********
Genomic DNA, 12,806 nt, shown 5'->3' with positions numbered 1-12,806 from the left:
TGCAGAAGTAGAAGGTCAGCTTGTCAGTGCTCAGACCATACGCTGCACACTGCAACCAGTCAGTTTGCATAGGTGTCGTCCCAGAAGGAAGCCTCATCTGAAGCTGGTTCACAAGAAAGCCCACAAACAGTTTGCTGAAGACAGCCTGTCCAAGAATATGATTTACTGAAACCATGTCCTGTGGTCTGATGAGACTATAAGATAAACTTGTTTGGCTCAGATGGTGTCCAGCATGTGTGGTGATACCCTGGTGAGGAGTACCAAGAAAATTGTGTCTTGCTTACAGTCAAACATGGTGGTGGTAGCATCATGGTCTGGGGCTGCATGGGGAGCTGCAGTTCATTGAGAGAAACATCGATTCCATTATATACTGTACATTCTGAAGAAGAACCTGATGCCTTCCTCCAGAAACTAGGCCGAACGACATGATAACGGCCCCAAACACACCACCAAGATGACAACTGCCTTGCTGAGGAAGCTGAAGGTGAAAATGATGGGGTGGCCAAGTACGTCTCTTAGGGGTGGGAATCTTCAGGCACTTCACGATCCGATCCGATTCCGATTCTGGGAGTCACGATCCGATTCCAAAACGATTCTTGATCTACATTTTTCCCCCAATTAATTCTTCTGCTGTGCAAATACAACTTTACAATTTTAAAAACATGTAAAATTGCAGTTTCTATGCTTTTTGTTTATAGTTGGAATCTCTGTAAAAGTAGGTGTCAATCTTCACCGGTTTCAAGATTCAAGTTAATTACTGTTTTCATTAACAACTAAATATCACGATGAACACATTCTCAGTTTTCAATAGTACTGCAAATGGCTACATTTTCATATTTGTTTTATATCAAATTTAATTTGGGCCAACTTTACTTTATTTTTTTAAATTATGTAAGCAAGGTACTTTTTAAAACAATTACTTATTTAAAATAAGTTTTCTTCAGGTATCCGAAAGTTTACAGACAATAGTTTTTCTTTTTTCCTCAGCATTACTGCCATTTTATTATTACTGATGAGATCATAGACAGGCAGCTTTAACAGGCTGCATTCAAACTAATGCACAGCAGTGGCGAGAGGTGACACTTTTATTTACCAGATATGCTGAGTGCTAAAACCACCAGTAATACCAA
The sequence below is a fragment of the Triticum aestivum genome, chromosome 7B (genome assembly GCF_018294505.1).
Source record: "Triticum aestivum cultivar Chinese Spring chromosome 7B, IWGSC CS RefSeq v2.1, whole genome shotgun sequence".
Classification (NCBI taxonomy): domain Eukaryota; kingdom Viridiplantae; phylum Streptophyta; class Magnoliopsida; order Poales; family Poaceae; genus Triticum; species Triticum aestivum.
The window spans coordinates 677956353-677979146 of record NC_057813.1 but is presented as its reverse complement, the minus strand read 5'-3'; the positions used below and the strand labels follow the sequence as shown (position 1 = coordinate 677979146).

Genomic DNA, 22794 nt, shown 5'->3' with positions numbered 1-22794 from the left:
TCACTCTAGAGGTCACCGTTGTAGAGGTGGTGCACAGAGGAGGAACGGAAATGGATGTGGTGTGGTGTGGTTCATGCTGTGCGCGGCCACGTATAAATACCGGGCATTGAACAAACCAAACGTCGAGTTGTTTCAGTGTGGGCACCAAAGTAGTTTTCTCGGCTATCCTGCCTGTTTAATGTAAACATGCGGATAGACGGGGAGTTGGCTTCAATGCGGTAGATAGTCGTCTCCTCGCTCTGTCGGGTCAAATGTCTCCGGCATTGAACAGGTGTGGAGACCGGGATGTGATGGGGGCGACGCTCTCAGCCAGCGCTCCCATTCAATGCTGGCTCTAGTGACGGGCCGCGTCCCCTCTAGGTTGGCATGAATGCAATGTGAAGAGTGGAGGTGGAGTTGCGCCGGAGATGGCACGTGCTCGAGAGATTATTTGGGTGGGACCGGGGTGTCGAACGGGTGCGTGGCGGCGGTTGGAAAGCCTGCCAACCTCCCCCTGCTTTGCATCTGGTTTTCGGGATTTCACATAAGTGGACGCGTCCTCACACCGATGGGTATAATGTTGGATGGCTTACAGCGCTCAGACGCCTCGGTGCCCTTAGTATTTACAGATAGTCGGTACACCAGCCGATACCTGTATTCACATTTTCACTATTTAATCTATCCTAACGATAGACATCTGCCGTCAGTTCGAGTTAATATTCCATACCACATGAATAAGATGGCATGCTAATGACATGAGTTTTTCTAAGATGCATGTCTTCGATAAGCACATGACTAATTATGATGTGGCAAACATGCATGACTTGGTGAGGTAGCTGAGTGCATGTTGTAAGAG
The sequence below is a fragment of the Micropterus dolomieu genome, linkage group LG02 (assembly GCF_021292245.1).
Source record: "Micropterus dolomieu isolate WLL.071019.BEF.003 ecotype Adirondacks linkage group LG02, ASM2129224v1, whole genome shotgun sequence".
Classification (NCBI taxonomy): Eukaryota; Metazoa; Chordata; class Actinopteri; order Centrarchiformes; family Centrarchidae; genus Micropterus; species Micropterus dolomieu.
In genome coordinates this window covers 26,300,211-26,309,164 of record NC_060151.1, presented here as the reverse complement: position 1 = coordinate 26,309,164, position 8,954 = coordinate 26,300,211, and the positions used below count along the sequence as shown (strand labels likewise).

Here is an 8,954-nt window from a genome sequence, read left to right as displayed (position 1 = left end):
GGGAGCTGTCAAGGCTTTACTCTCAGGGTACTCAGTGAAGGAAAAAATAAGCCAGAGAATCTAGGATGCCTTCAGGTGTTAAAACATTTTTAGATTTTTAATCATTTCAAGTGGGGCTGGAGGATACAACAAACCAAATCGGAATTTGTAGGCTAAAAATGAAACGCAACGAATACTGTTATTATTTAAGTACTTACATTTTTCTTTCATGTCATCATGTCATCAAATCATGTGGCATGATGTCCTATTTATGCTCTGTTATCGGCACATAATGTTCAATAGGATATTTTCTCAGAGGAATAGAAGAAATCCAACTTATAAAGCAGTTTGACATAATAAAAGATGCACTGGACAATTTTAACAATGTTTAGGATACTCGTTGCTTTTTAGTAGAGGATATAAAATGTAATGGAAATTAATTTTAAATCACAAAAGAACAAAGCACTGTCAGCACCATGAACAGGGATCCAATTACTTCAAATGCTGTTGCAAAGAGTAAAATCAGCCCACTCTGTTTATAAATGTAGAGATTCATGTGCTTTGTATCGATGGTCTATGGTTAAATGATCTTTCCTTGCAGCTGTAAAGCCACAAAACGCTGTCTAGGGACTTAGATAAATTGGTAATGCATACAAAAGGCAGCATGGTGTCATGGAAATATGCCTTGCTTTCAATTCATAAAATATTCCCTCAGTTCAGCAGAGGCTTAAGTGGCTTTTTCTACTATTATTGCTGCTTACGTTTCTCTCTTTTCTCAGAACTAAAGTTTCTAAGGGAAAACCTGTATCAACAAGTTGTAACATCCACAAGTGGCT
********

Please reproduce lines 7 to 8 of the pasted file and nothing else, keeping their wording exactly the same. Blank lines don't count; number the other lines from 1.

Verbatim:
Genomic DNA, 22794 nt, shown 5'->3' with positions numbered 1-22794 from the left:
TCACTCTAGAGGTCACCGTTGTAGAGGTGGTGCACAGAGGAGGAACGGAAATGGATGTGGTGTGGTGTGGTTCATGCTGTGCGCGGCCACGTATAAATACCGGGCATTGAACAAACCAAACGTCGAGTTGTTTCAGTGTGGGCACCAAAGTAGTTTTCTCGGCTATCCTGCCTGTTTAATGTAAACATGCGGATAGACGGGGAGTTGGCTTCAATGCGGTAGATAGTCGTCTCCTCGCTCTGTCGGGTCAAATGTCTCCGGCATTGAACAGGTGTGGAGACCGGGATGTGATGGGGGCGACGCTCTCAGCCAGCGCTCCCATTCAATGCTGGCTCTAGTGACGGGCCGCGTCCCCTCTAGGTTGGCATGAATGCAATGTGAAGAGTGGAGGTGGAGTTGCGCCGGAGATGGCACGTGCTCGAGAGATTATTTGGGTGGGACCGGGGTGTCGAACGGGTGCGTGGCGGCGGTTGGAAAGCCTGCCAACCTCCCCCTGCTTTGCATCTGGTTTTCGGGATTTCACATAAGTGGACGCGTCCTCACACCGATGGGTATAATGTTGGATGGCTTACAGCGCTCAGACGCCTCGGTGCCCTTAGTATTTACAGATAGTCGGTACACCAGCCGATACCTGTATTCACATTTTCACTATTTAATCTATCCTAACGATAGACATCTGCCGTCAGTTCGAGTTAATATTCCATACCACATGAATAAGATGGCATGCTAATGACATGAGTTTTTCTAAGATGCATGTCTTCGATAAGCACATGACTAATTATGATGTGGCAAACATGCATGACTTGGTGAGGTAGCTGAGTGCATGTTGTAAGAG